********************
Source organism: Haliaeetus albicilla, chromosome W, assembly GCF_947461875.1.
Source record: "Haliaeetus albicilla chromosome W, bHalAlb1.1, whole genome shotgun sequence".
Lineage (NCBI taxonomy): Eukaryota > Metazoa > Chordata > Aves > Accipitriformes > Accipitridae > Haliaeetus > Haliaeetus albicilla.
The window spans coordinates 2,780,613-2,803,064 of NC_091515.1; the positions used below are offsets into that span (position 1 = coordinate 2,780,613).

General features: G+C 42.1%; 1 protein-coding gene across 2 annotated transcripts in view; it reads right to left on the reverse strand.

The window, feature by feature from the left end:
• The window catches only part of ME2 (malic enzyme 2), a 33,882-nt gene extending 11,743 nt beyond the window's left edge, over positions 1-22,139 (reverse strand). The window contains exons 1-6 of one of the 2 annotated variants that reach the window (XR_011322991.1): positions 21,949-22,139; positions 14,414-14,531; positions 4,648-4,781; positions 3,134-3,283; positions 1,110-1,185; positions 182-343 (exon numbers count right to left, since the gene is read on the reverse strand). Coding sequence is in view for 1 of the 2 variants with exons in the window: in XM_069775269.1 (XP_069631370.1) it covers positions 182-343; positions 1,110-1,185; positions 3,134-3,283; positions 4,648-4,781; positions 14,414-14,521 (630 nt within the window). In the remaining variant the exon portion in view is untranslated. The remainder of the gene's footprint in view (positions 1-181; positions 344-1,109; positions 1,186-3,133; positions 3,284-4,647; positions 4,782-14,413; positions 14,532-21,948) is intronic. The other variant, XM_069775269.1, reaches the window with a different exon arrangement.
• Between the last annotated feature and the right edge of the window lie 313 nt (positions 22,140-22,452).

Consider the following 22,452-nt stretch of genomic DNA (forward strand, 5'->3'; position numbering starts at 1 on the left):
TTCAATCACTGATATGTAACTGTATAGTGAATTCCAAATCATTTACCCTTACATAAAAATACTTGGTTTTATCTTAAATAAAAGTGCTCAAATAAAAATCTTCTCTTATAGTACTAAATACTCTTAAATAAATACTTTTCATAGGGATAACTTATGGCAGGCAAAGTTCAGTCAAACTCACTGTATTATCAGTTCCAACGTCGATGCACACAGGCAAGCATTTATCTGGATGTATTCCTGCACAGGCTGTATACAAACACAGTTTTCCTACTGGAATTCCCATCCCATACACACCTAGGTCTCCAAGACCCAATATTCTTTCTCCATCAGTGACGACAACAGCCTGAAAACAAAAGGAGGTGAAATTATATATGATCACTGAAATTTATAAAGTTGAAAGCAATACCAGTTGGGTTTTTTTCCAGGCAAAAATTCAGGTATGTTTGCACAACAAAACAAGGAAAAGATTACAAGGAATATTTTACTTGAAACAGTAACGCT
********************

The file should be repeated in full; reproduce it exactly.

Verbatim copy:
Source organism: Haliaeetus albicilla, chromosome W, assembly GCF_947461875.1.
Source record: "Haliaeetus albicilla chromosome W, bHalAlb1.1, whole genome shotgun sequence".
Lineage (NCBI taxonomy): Eukaryota > Metazoa > Chordata > Aves > Accipitriformes > Accipitridae > Haliaeetus > Haliaeetus albicilla.
The window spans coordinates 2,780,613-2,803,064 of NC_091515.1; the positions used below are offsets into that span (position 1 = coordinate 2,780,613).

General features: G+C 42.1%; 1 protein-coding gene across 2 annotated transcripts in view; it reads right to left on the reverse strand.

The window, feature by feature from the left end:
• The window catches only part of ME2 (malic enzyme 2), a 33,882-nt gene extending 11,743 nt beyond the window's left edge, over positions 1-22,139 (reverse strand). The window contains exons 1-6 of one of the 2 annotated variants that reach the window (XR_011322991.1): positions 21,949-22,139; positions 14,414-14,531; positions 4,648-4,781; positions 3,134-3,283; positions 1,110-1,185; positions 182-343 (exon numbers count right to left, since the gene is read on the reverse strand). Coding sequence is in view for 1 of the 2 variants with exons in the window: in XM_069775269.1 (XP_069631370.1) it covers positions 182-343; positions 1,110-1,185; positions 3,134-3,283; positions 4,648-4,781; positions 14,414-14,521 (630 nt within the window). In the remaining variant the exon portion in view is untranslated. The remainder of the gene's footprint in view (positions 1-181; positions 344-1,109; positions 1,186-3,133; positions 3,284-4,647; positions 4,782-14,413; positions 14,532-21,948) is intronic. The other variant, XM_069775269.1, reaches the window with a different exon arrangement.
• Between the last annotated feature and the right edge of the window lie 313 nt (positions 22,140-22,452).

Consider the following 22,452-nt stretch of genomic DNA (forward strand, 5'->3'; position numbering starts at 1 on the left):
TTCAATCACTGATATGTAACTGTATAGTGAATTCCAAATCATTTACCCTTACATAAAAATACTTGGTTTTATCTTAAATAAAAGTGCTCAAATAAAAATCTTCTCTTATAGTACTAAATACTCTTAAATAAATACTTTTCATAGGGATAACTTATGGCAGGCAAAGTTCAGTCAAACTCACTGTATTATCAGTTCCAACGTCGATGCACACAGGCAAGCATTTATCTGGATGTATTCCTGCACAGGCTGTATACAAACACAGTTTTCCTACTGGAATTCCCATCCCATACACACCTAGGTCTCCAAGACCCAATATTCTTTCTCCATCAGTGACGACAACAGCCTGAAAACAAAAGGAGGTGAAATTATATATGATCACTGAAATTTATAAAGTTGAAAGCAATACCAGTTGGGTTTTTTTCCAGGCAAAAATTCAGGTATGTTTGCACAACAAAACAAGGAAAAGATTACAAGGAATATTTTACTTGAAACAGTAACGCT